Yellow Treehouse Restaurant in New Zealand
This treehouse is built over 40m high and 1.7m diameter at the base, on a site north of Auckland. Access is via a 60m tree-top ‘accessible’ walkway –an adventure in itself. The selected site and tree had to meet a myriad of functional requirements – 18 seated people and waiting staff in relative comfort complete with a bar; gaining correct camera angles with associated light qualities for filming the adverts, web cam and stills, have unobstructed views into the valley and entrance to the site and structural soundness . The final selected tree is one of the larger trees on the site and sits above a steep part of the site which accentuates the tree’s height. Kitchen/catering facilities and toilets are at ground level.
Belgian Treehouse on Stilts
Baumraum Studio came up with this fascinating concept. Multi-level cabins, terraces for both, a luxe staircase and a roof that adjoins both cabins to unite them as one. 19 steel-angled stilts hold the tree house up, with foundation screws anchoring them down to give the structure added stability. Green elements were incorporated into the planning and building phases of this project which leave this ultimate treehouse a successful project overall.
Via Smoking Designers
“I once wrote a poem about the curve. The curve I find in the mountains of my country, in the sinuousness of its rivers, in the waves of the ocean and on the body of the beloved woman.”
Brazilian architect Oscar Niemeyer, who designed some of the 20th Century’s most famous modernist buildings, has died just before his 105th birthday.
He rose to international fame as the architect of the main government buildings in the futuristic Brazilian capital, Brasilia, inaugurated in 1960.
He died on Wednesday at a hospital in Rio de Janeiro.
Oscar Niemeyer started his career in the 1930s, when Brazil was still copying neoclassical European architecture and designing ornate palace-like buildings. Niemeyer said his stylised swoops were inspired by Brazilian women’s curves. His bold futuristic designs in Brasilia made the new capital a dramatic statement of confidence in the future of Brazil, and an icon of modern architecture. A student of Le Corbusier, he developed a distinctive style defined by stark concrete and sweeping curves.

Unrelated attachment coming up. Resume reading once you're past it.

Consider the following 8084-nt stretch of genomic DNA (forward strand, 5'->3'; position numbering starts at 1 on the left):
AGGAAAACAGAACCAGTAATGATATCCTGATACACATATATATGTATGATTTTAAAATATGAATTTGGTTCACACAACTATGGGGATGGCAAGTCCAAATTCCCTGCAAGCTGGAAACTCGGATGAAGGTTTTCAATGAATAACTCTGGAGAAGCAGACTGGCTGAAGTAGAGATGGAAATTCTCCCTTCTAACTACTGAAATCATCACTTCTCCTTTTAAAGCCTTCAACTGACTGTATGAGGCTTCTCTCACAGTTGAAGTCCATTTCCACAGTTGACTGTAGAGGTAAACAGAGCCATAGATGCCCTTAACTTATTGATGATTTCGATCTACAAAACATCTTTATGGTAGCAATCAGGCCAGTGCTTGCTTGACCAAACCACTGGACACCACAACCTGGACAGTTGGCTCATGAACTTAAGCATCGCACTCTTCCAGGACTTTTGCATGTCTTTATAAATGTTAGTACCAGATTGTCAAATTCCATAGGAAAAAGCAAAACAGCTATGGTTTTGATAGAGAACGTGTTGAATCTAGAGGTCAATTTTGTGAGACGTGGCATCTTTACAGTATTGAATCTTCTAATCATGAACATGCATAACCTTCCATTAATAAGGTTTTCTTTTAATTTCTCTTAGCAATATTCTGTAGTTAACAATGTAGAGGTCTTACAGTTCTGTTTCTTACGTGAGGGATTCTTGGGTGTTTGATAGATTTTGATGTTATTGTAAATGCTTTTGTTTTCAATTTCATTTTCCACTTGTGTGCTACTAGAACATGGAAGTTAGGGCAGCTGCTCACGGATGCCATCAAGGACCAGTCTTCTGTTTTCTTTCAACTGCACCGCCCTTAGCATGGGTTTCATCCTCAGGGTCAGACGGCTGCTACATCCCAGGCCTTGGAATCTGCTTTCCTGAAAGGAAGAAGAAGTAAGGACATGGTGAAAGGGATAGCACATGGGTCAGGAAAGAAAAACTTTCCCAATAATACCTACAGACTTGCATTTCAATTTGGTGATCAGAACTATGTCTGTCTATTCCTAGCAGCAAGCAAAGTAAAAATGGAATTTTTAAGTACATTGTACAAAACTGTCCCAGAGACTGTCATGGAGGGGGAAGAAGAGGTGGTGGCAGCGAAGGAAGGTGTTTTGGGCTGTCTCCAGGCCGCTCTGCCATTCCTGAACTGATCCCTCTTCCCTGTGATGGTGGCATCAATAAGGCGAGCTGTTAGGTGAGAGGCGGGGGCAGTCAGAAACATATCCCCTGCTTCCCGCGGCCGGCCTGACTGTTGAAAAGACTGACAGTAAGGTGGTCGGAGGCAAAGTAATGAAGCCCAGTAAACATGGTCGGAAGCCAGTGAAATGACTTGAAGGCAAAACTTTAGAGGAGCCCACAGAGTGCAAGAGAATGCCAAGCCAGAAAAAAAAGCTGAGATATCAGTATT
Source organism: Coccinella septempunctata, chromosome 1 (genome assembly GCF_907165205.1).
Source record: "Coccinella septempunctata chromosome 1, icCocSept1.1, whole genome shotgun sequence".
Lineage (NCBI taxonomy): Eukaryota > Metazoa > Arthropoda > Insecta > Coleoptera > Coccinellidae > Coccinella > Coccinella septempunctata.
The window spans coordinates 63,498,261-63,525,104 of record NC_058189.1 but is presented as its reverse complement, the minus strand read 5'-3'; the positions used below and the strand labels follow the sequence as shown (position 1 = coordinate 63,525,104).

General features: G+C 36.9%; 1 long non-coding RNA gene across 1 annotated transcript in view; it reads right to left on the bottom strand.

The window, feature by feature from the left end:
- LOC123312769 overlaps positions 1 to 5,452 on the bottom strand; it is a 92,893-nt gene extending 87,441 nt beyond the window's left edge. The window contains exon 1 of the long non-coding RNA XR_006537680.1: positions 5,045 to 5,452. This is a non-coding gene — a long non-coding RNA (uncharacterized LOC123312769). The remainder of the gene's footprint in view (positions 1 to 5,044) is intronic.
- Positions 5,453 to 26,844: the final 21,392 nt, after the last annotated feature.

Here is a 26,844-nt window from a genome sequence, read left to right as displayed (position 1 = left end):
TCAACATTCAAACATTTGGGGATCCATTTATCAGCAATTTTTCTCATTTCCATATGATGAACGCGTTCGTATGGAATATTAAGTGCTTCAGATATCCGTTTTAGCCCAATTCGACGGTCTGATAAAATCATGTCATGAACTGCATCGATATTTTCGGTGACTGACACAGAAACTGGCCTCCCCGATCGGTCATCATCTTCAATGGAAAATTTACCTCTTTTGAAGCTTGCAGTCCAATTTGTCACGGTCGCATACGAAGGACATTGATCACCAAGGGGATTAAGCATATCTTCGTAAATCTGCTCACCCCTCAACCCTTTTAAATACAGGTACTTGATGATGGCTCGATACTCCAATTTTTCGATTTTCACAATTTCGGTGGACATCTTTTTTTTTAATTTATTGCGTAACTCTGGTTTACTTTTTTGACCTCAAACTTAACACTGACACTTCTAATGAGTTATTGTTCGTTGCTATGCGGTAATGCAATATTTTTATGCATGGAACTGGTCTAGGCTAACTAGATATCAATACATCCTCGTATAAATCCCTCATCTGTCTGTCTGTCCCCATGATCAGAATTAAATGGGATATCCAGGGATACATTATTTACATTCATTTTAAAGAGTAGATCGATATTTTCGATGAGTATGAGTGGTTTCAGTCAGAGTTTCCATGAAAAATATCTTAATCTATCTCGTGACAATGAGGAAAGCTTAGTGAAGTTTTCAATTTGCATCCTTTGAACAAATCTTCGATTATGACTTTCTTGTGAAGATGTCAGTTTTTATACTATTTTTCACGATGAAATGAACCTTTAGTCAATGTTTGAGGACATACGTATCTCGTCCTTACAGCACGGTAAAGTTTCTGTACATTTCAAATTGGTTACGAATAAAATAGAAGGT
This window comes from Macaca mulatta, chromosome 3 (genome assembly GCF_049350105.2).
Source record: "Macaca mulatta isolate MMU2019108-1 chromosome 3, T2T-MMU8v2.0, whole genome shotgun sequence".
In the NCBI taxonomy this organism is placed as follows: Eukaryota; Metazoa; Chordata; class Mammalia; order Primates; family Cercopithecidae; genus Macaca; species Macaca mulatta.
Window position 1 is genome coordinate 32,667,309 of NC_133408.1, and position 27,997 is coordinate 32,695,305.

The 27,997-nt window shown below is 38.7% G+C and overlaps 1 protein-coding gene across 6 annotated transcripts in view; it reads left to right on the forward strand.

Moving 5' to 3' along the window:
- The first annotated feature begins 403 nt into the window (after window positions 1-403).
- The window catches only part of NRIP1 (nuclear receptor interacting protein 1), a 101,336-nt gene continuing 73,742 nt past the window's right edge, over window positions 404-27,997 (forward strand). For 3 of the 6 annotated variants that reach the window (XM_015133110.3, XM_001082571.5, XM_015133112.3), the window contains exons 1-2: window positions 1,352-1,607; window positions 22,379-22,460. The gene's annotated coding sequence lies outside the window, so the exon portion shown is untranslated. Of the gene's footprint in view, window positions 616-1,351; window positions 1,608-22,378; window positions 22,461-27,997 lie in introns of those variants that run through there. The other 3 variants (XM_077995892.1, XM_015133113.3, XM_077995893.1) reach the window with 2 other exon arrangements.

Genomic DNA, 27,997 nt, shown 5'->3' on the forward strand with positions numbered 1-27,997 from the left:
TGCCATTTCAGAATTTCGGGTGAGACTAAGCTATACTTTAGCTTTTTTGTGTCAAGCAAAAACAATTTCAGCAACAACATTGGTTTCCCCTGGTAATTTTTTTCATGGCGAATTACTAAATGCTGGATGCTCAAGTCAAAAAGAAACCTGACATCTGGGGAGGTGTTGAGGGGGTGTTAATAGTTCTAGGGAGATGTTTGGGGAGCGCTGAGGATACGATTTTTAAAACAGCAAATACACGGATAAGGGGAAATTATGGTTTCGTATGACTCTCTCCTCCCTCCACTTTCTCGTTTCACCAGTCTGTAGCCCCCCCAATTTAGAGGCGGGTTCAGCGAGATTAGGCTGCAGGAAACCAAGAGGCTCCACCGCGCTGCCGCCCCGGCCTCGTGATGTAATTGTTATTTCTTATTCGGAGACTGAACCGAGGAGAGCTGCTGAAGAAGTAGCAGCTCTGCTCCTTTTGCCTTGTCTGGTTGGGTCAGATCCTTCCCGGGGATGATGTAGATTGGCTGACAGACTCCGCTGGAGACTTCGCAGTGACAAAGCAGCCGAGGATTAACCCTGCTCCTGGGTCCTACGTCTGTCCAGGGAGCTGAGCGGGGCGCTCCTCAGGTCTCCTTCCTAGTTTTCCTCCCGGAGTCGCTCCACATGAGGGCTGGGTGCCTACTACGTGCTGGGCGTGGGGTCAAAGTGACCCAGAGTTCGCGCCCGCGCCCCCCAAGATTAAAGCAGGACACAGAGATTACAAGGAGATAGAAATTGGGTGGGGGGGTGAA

“When you have a large space to conquer, the curve is the natural solution,” he said.
In 1988, he was awarded the prestigious Pritzker Prize.
Niemeyer went on to create more than 600 buildings around the world. His legacy endures in museums, monuments, schools and churches in Brazil and beyond.
via BBC News
I was watching “Grand Designs” last night and I was fascinated by this story. Alan Dawson is an architect who invented a revolutionary method of building a house. He made his house in different pieces and then assembled all the pieces together, a bit like Lego. First he built the base out of metal in his warehouse and then he takes it to site and installs it. After that, he puts in the panels that will construct the house. But wait, the most interesting bit is that each piece already contains wiring, carpet, plumbing, electricity and it is already painted! So he set himself the challenge of building this gorgeous house in Cumbria in 4 months, and he only took 20 days to assemble the WHOLE house. It is absolutely impressive. The house has a lift and stairs in the middle of the house, both in metal, that give an impressive column in the middle of the living room. The best bit is when they put the wall with the windows already in and they didn´t break any! Unbelievable.
I bow down to this guy. This design system is revolutionary and is very adaptable for places where tsunamis and tornados can devastate a city and you have a rebuild a house very quickly. If I had the money, I would definitely hire Alan.
This is the website of Adaptahaus, his company
And here, if you are in England, you can see the episode of Grand Designs where they show how they built this impressive house.